Saturated fats
    Total saturated 25% while olive oil has 15% of saturated fats


    Paul, A.; Masih, D., Masih, J., Malik, P. (2012). “COMPARATIVE ANALYSIS OF HEAT DEGRADATION OF ORYZANOL IN RICE BRAN OIL, MUSTARD OIL AND SUNFLOWER OIL BY MICROWAVE AND PAN HEATING”. International Journal of Food and Nutritional Sciences 1 (1): 110–117. Retrieved December 2012.
    that could be interesting to read

    • Maria, Research Analyst (The Health Sciences Academy)

      Reply Reply December 4, 2014

      Hi Anna! Thanks for the very interesting links :) Just bear in mind that although rice bran oil has a high smoke point, it does not fully meet the criteria (see the cover of the Oils For Cooking Workbook), where you should look for LESS than 15% polyunsaturated fats in the oils that you use for high heat cooking (rice bran oil has more than twice that much: 33%). Thanks! Maria (Research Analyst)

  • Rhoda

    Reply Reply February 27, 2015

    Thank you all for the information about cooking oils, where does vegetable oil come into all this, as I thought it was good for cooking. I have learnt a lot about olive oil, I now use it for my salads and I have just started using coconut oil and I just love it as it seems to be good for everything.
    Thank you for the link about the oils.

    • Maria (Research Analyst)

      Reply Reply February 27, 2015

      Rhoda – glad we could help! When you buy a vegetable oil, check the label to see which oil or combination is being used; you can then work out the suitability on the basis of the Oils For Cooking Workbook :-)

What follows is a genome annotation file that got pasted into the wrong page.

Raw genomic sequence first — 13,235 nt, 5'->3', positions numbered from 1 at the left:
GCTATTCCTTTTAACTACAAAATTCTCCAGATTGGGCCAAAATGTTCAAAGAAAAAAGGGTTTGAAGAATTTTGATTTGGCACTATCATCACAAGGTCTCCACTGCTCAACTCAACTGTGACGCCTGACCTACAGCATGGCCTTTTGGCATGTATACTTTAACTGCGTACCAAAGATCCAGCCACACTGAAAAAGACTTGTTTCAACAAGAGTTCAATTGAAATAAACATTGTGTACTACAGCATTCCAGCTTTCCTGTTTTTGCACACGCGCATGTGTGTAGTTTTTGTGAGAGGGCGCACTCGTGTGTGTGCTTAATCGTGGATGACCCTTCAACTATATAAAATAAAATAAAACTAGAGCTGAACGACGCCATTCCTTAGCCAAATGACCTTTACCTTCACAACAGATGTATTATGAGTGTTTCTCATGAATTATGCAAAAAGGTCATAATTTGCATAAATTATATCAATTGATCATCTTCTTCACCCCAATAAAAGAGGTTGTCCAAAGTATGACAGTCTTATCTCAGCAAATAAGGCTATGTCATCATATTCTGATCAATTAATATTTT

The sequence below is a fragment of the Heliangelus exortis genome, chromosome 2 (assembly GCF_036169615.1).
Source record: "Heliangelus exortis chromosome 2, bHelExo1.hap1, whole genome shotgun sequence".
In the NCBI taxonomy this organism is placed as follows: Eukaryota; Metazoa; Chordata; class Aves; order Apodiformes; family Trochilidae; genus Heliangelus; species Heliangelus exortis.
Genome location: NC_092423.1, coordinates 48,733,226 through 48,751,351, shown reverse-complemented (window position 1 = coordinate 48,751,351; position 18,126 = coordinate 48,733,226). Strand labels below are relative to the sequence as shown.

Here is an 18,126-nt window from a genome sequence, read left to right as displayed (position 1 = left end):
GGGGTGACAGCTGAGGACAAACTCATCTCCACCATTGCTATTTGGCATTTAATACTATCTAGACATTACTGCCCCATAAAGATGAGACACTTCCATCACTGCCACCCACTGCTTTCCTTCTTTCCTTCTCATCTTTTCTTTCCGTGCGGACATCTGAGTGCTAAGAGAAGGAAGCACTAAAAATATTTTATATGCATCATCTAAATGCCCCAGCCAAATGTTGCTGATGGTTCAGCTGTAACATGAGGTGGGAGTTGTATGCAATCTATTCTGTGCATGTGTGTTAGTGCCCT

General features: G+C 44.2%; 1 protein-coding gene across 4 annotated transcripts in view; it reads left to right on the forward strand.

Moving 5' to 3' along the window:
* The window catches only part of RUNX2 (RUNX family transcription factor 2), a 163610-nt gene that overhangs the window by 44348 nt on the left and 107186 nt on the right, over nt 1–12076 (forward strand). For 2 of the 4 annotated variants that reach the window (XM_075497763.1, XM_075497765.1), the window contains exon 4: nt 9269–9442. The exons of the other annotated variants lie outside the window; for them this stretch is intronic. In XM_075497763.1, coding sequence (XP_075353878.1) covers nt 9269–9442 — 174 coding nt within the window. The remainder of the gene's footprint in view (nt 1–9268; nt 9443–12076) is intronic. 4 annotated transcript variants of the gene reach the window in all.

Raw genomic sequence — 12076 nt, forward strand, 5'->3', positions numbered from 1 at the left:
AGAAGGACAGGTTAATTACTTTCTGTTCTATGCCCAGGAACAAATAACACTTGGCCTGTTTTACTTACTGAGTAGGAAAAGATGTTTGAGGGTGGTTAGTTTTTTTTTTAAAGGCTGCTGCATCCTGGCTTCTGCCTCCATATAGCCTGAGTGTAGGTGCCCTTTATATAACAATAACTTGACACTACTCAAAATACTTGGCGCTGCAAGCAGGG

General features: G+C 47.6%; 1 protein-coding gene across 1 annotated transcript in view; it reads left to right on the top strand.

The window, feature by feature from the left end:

• Tanja

    Reply Reply March 23, 2015

    What about extra virgin cold pressed rapeseed oil? I have used that for roasting as it has a high smoking point and contains omega 3, 6 a and 9, but now I’m wondering whether I’d be better off using something else?

    • Hi Tanja! If you use rapeseed oil for high-heat cooking, make sure to follow the steps in the workbook to assess suitability. The workbook will also help you to shortlist a few alternatives, which is always handy. Our goal is for you to do the work and to learn exactly how to do this on your own by following the steps, that way you can make your own decisions but in an informed manner. Once you have your shortlist of alternatives, you may want to create a comparison chart (on paper or a spreadsheet) with their individual properties and nutritional values to further narrow things down. Have fun with the process and detective work!

  • Neeta Sanders

    Reply Reply July 31, 2015

    I teach vegan cooking classes and health seminars, and one oil that I advise my students to use and has a high smoke point and was not mentioned in the article is Grapeseed oil. This oil has many beneficial properties:
    • High in vitamin E and omega-6 fatty acids
    • Contains natural antioxidants
    • Has been shown to raise good cholesterol (HDL) and lower bad cholesterol (LDL)

    By the way I love your website and am thoroughly enjoying the course I am currently enrolled in. Thank you for providing a wealth of information!